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Gootkit Loader continues to be used on multiple Australian networks

The Australian Cyber Security Centre continues to observe instances of Gootkit JavaScript (JS) Loaders on multiple Australian networks in 2022. Open source reporting also indicates continued Gootkit activity.

The ACSC first observed Gootkit JS Loaders on Australian networks in mid-2021. Deployment was achieved through search engine de-optimisation targeting terms such as 'agreement'.

This report provides technical analysis and indicators of compromise derived from identified Gootkit JavaScript loaders on Australian networks in 2021 and 2022. This information is provided for the purposes of computer network defence and leads development.

The report has been updated since its initial release in 2021 to include new behaviour observed through analysis of additional samples.

The malicious JavaScript samples were obfuscated in several stages. Once unpacked, Gootkit malware was retrieved. Open-source reporting indicates that:

  • Gootkit JS Loaders are a precursor to several malware families traditionally used for cybercrime, notably, Gootkit, REvil ransomware, Kronos, or CobaltStrike.
  • The JavaScript-based obfuscated loader shares capability with various other JS Downloaders identified in open-source reporting.
  • Users are targeted based on specific “search-engine query de-optimisations”.

Technical Details update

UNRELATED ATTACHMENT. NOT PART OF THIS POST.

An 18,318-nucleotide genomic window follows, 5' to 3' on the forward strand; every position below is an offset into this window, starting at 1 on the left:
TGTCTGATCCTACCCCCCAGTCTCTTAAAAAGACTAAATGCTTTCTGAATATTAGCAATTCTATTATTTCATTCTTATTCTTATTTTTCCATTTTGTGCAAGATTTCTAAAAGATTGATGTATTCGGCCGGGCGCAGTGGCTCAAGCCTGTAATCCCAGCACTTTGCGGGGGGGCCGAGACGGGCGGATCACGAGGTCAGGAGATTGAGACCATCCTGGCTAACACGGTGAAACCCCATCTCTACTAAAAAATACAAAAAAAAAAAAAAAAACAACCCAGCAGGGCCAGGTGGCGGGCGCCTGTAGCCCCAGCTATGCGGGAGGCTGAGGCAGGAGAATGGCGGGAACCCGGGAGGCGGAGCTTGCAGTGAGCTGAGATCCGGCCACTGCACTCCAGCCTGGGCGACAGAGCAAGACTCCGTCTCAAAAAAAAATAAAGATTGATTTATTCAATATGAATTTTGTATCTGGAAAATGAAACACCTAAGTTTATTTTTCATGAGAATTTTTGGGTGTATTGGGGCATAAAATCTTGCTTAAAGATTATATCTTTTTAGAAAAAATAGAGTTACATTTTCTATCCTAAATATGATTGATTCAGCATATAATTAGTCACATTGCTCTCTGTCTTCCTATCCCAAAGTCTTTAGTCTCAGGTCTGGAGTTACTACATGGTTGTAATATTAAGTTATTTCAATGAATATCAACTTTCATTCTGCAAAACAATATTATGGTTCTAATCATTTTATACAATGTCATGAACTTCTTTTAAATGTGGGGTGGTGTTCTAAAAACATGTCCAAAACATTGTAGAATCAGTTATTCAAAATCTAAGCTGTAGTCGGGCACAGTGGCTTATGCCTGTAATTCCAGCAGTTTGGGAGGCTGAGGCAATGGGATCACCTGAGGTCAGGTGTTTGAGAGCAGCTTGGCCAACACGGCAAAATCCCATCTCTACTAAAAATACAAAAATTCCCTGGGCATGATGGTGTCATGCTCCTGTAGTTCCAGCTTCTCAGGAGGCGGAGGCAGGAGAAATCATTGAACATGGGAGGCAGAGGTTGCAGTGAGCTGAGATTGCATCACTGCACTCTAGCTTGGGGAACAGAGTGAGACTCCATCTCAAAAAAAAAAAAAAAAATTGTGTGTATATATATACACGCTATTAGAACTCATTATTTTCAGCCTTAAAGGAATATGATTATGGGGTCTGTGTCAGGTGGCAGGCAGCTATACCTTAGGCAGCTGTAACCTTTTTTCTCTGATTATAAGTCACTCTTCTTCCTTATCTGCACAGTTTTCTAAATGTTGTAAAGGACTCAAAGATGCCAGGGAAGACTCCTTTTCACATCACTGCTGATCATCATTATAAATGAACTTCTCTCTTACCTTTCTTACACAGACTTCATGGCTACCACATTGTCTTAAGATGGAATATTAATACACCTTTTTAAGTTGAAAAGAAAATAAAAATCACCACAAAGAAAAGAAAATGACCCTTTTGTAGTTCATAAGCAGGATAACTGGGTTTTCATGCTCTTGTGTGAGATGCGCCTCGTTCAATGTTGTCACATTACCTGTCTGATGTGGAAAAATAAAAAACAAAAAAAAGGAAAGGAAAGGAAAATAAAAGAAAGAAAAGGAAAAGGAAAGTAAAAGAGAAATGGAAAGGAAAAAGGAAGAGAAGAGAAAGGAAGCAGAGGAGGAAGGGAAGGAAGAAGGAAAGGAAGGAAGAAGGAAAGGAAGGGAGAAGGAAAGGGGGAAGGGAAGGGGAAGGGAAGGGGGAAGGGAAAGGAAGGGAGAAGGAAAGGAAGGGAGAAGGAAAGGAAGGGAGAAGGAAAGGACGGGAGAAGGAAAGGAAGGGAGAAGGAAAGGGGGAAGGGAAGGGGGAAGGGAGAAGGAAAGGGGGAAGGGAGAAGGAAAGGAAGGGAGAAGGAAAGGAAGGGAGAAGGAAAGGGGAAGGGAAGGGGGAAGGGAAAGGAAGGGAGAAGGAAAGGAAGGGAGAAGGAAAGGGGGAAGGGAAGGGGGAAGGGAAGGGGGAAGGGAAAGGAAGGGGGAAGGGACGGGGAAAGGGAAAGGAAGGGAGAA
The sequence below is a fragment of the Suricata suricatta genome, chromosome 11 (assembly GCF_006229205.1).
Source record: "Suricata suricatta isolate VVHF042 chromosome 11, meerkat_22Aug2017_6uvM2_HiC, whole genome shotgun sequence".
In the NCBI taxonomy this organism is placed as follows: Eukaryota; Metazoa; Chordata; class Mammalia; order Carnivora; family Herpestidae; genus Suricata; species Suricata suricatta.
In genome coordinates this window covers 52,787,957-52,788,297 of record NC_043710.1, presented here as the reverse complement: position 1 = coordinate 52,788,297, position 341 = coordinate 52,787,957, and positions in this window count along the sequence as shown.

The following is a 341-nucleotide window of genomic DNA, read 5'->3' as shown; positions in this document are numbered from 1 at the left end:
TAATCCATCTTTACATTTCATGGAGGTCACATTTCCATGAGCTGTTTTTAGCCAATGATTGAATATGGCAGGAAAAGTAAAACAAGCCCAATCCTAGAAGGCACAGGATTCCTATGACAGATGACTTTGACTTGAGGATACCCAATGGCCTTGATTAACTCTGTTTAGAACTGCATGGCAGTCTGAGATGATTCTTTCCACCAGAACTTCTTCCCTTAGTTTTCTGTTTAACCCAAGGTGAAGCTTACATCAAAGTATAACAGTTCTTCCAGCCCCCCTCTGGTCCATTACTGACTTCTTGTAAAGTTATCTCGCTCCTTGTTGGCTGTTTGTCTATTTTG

The ACSC has observed JavaScript samples that loaded follow-on malware by writing a program to the Windows registry, creating a scheduled task that will execute the program when the user next logs on, then deleted itself from the Downloads folder. This process allowed for follow-on malware to execute, such as Cobalt Strike. 

For additional technical details, see 2021-009: Malicious actors deploying Gootkit Loader on Australian Networks.

Mitigation

Mitigation is unchanged:

  • Implement application control to prevent execution of unapproved / malicious programs including .exe, DLL, scripts (Windows Script Host, PowerShell and HTA) and installers. See also [M1038 - Execution Prevention].
  • Filter web content to reduce the likelihood of malicious content entering computing environments. Ensure the content filtering environment recognises archived files. See also [M1037 – Filter Network Traffic].  

    Detection and Indicators of Compromise

    Command and Control

    HTTP GET requests were made to specific URI /search.php with the parameter {randomised 13 character string} set to {pseudorandom integer}

    HTTP GET Request Sample
    GET /search.php?tgtytnbwtmelg=5599961917583517
    HTTP/1.1
    Host: www[.]kucukisletmeler[.]com

    Domains Hosting C2 / Second Stage Retrieval

    "kucukisletmeler[.]com",
    "kidzee[.]com",
    "kiyindo-shiatsu[.]com",
    "kettlebellgie[.]be",
    "vin-aire[.]com",
    "vesperience[.]com",
    "travelogue.grecotel[.]com",
    "uumu[.]fi",
    "sundance.usc[.]edu",
    "labbunnies[.]eu",
    "lenovob2bportal[.]com",
    "lakelandartassociation[.]org"

    Execution on host

    To identify this activity, look for an execution chain of 7-Zip (or other zip file manager) launching wscript.exe or cscript.exe, with the command line argument containing a .js file, likely containing the word "agreement".

    A sample was observed writing a follow-on program to the Windows Registry at "hkcu:\software\microsoft\Phone\USERNAME", where USERNAME was the username from the environment variable. Look for modifications of this registry for possible loading of follow-on malware.

    Open source reporting examples

     

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